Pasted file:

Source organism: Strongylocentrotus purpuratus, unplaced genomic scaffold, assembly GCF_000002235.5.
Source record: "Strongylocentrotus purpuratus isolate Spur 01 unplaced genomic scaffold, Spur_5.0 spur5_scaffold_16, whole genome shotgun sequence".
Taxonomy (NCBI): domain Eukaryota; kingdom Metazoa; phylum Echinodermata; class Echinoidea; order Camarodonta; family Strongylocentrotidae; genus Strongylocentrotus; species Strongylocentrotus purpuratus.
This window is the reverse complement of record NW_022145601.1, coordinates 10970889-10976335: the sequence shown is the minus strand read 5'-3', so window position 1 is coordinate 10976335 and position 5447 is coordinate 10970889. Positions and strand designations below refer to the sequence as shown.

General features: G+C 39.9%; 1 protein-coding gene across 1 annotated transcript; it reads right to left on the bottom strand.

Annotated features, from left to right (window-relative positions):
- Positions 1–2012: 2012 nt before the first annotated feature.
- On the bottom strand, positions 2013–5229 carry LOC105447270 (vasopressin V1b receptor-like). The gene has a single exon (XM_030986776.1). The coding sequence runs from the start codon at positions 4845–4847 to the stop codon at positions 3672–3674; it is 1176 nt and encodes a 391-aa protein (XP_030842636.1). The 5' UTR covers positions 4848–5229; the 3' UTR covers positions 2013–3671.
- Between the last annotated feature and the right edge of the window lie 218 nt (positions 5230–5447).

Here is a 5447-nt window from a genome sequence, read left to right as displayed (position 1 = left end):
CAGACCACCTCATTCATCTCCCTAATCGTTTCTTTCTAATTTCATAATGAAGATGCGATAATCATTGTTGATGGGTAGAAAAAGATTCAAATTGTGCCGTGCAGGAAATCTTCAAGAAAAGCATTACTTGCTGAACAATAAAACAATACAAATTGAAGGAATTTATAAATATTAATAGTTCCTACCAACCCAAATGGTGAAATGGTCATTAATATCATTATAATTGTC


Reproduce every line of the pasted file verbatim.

Source organism: Strongylocentrotus purpuratus, unplaced genomic scaffold, assembly GCF_000002235.5.
Source record: "Strongylocentrotus purpuratus isolate Spur 01 unplaced genomic scaffold, Spur_5.0 spur5_scaffold_16, whole genome shotgun sequence".
Taxonomy (NCBI): domain Eukaryota; kingdom Metazoa; phylum Echinodermata; class Echinoidea; order Camarodonta; family Strongylocentrotidae; genus Strongylocentrotus; species Strongylocentrotus purpuratus.
This window is the reverse complement of record NW_022145601.1, coordinates 10970889-10976335: the sequence shown is the minus strand read 5'-3', so window position 1 is coordinate 10976335 and position 5447 is coordinate 10970889. Positions and strand designations below refer to the sequence as shown.

General features: G+C 39.9%; 1 protein-coding gene across 1 annotated transcript; it reads right to left on the bottom strand.

Annotated features, from left to right (window-relative positions):
- Positions 1–2012: 2012 nt before the first annotated feature.
- On the bottom strand, positions 2013–5229 carry LOC105447270 (vasopressin V1b receptor-like). The gene has a single exon (XM_030986776.1). The coding sequence runs from the start codon at positions 4845–4847 to the stop codon at positions 3672–3674; it is 1176 nt and encodes a 391-aa protein (XP_030842636.1). The 5' UTR covers positions 4848–5229; the 3' UTR covers positions 2013–3671.
- Between the last annotated feature and the right edge of the window lie 218 nt (positions 5230–5447).

Here is a 5447-nt window from a genome sequence, read left to right as displayed (position 1 = left end):
CAGACCACCTCATTCATCTCCCTAATCGTTTCTTTCTAATTTCATAATGAAGATGCGATAATCATTGTTGATGGGTAGAAAAAGATTCAAATTGTGCCGTGCAGGAAATCTTCAAGAAAAGCATTACTTGCTGAACAATAAAACAATACAAATTGAAGGAATTTATAAATATTAATAGTTCCTACCAACCCAAATGGTGAAATGGTCATTAATATCATTATAATTGTC